How To Apply For Disability Benefits With Anxiety

If you have anxiety that is so severe it makes it impossible for you to work, you can apply for Social Security disability benefits. Disability benefits are available to anyone that has worked but can no longer work now because of a medical condition. The Social Security Administration awards disability benefits for mental health conditions like anxiety as well as for physical medical conditions.

Follow these steps to apply for Social Security disability benefits for anxiety:

Step 1: Determine How Anxiety Limits You

To qualify for disability benefits, your anxiety or your anxiety’s symptoms must be so severe that you will not be able to work for at least 12 months. Additionally, your anxiety that you have must be severe enough that you cannot perform any of the jobs that you have had in the past either. And your anxiety must impact your ability to perform daily life activities like going outside, using public transportation, going to the grocery store, getting out of bed, or interacting with people.

Step 2: Consult the Blue Book For Anxiety

The Social Security Administration (SSA) lists all of the physical and mental health conditions that qualify someone to receive disability benefits in their Blue Book. Before your application for benefits will be approved you will have to show that you have a condition listed in the Blue Book and that you meet the list of requirements associated with that condition. The Blue Book listing for anxiety disorders states that, in order to qualify for disability benefits, you must have at least three of these symptoms:

  • restlessness
  • difficulty concentrating
  • irritability
  • muscle tension
  • sleep disturbance (such as insomnia), and/or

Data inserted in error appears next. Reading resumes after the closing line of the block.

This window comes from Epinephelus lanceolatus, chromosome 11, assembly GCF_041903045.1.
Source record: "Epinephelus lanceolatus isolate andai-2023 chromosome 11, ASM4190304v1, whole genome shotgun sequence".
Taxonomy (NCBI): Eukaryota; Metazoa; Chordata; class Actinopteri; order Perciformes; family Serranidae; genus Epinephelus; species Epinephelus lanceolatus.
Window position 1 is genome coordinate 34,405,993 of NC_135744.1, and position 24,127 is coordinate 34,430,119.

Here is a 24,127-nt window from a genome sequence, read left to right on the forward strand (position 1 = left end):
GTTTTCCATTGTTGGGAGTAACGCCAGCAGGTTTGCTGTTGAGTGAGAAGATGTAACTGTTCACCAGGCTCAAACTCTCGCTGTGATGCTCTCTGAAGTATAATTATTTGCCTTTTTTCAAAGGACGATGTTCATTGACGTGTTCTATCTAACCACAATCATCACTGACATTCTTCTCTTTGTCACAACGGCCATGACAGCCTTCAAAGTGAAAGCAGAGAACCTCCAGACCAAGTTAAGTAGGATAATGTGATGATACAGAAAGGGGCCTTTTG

• getting tired easily.

Additionally, you must have an extreme limitation in one of these areas of functioning or a severe limitation in two or more of these areas of functioning:

  • understanding, remembering, or applying information (the ability to understand instructions, learn new things, apply new knowledge to tasks, and use judgment in decisions)
  • interacting with others (the ability to use socially appropriate behaviors)
  • concentrating, persisting, or maintaining pace in performing tasks (the ability to focus and to complete tasks in a timely manner over the course of a workday), and/or
  • adapting or managing oneself (being able to respond to demands, adapt to changes, understand what acceptable work performance is, and have practical personal skills like practicing good hygiene).

Step 3: Gather Required Documents

You will need to submit medical evidence like psychological evaluations and medical test results to prove you meet the listing requirements in the Blue Book. But you will also need to submit copies of your proof of citizenship, your entire work history, your Social Security card, your birth certificate, and your tax information when you apply for disability benefits.

Step 4: Speak With a Disability Attorney

Talking with an experienced disability attorney can give you a better idea of what documentation you need in order to increase the chances of a fast approval.

Fill out the Free Case Evaluation form on this page to get connected with a disability attorney who can help you today.

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